Tuesday, December 16, 2008

The 400 Blows

This was one of the first significant films of the French New Wave. Francois Truffaut started out as a critic for the Cahiers du Cinema and was then challenged to make a film on his own after he had harshly criticized what some people at the time considered to be classic films. He had some funding to make the film from money he had inherited and used all non-actors for the film. This was the first film that starred Antoine Doinel as a boy, who later went on to be in many other French films. The film is a character study of the child Jean-Pierre Leaud as he lives his day to day life. At school he often finds himself in trouble and at home his Mother does not really love him and his Father does not provide the guidance he needs. He feels very isolated, and seems to realize at this early age that this is his lot in life. It reminds me a bit of the novel "Death on the Installment Plan" by Celine in that it follows a young French man who feels completely hopeless and trapped.
Because of the negative situation at home and at school, he begins skipping class and committing petty crimes with his friend. He is eventually discovered stealing and is punished. After being sent off to a juvenile detention center, he escapes and the last notorious sequence in the film is the camera following him running on the beach (which he said throughout the film he always wanted to see). The films ends with a freeze frame of Jean-Pierre looking back, directly into the camera. This suggests that he will never escape his fate of misery, even though he has temporarily skirted it.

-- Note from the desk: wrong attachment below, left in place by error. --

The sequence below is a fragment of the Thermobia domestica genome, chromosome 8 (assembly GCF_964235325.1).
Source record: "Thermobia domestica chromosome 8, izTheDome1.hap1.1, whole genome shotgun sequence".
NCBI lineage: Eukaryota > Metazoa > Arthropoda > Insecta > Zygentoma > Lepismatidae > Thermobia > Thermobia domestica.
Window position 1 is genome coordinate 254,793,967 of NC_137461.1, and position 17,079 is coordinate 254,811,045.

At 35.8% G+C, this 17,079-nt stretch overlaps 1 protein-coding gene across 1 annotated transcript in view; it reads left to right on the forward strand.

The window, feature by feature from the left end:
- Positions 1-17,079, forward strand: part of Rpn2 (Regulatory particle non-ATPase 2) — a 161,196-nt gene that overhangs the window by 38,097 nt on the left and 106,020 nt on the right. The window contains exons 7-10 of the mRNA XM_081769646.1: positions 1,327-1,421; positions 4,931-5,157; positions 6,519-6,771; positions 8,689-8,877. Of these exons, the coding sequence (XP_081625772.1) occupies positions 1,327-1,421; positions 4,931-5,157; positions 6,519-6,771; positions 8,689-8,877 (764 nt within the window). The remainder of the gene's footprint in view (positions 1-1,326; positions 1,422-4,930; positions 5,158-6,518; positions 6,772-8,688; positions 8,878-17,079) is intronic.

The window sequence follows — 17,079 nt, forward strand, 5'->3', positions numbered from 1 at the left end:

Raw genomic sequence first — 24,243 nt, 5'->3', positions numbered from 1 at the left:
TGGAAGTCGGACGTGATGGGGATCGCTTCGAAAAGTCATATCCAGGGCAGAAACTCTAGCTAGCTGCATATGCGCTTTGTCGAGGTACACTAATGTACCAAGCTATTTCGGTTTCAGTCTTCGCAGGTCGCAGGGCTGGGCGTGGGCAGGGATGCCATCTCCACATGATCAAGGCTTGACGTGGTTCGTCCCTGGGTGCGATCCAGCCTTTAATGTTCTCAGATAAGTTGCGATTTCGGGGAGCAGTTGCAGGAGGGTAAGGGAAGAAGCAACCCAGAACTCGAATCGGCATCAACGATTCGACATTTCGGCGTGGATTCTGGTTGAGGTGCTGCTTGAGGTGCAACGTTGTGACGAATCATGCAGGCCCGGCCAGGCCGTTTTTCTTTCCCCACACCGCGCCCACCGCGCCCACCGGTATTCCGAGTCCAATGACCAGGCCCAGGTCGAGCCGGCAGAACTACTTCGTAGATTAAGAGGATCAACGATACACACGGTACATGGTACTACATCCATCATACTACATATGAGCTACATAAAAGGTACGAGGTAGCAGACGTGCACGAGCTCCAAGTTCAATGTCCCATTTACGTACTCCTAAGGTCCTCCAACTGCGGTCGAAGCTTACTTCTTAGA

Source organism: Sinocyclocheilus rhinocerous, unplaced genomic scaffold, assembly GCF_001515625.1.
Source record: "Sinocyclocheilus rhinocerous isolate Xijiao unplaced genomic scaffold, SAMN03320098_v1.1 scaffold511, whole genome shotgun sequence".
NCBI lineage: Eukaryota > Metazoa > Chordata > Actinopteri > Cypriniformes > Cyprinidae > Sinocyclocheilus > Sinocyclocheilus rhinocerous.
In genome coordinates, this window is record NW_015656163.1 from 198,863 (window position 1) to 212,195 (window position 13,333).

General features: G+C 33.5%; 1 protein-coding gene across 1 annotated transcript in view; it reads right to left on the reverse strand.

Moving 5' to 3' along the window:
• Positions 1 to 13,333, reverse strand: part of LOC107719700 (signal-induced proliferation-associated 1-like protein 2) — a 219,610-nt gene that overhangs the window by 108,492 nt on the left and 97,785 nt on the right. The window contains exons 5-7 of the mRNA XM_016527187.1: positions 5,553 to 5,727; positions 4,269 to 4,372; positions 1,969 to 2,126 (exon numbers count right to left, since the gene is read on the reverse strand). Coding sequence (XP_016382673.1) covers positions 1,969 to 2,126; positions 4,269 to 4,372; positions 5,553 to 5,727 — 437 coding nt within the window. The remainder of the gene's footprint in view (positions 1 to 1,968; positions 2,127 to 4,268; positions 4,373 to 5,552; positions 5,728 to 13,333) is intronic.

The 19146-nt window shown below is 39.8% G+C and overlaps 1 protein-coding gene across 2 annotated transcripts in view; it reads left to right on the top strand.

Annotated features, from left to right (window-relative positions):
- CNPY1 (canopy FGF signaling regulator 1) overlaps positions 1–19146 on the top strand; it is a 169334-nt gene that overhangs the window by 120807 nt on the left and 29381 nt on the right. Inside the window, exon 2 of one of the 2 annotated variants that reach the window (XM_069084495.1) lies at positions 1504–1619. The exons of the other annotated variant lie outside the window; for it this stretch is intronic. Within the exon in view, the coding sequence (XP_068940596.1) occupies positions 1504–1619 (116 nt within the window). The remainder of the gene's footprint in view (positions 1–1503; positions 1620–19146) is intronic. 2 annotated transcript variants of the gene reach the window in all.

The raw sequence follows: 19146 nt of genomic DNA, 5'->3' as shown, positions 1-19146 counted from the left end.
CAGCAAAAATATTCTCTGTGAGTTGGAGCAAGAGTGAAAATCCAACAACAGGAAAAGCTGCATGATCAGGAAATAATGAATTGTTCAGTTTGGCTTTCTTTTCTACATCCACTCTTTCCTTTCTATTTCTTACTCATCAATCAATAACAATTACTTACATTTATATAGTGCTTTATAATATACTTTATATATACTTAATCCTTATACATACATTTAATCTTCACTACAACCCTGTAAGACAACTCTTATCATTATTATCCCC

The film is said to be autobiographical for Truffaut and represents at least vaguely how he grew up. The film is dedicated to Andre Bazin, who was somewhat of a Father figure to Truffaut. Bazin was a film theorist himself, and a great influence on the French New Wave. This was one of the first films to focus on a child as the main character, and this was fascinating to audiences. The film was very successful, and it established Truffaut as a major voice in the French New Wave. It also enabled Truffaut to help fund more of his own films, as well of the works of others- such as Godard.

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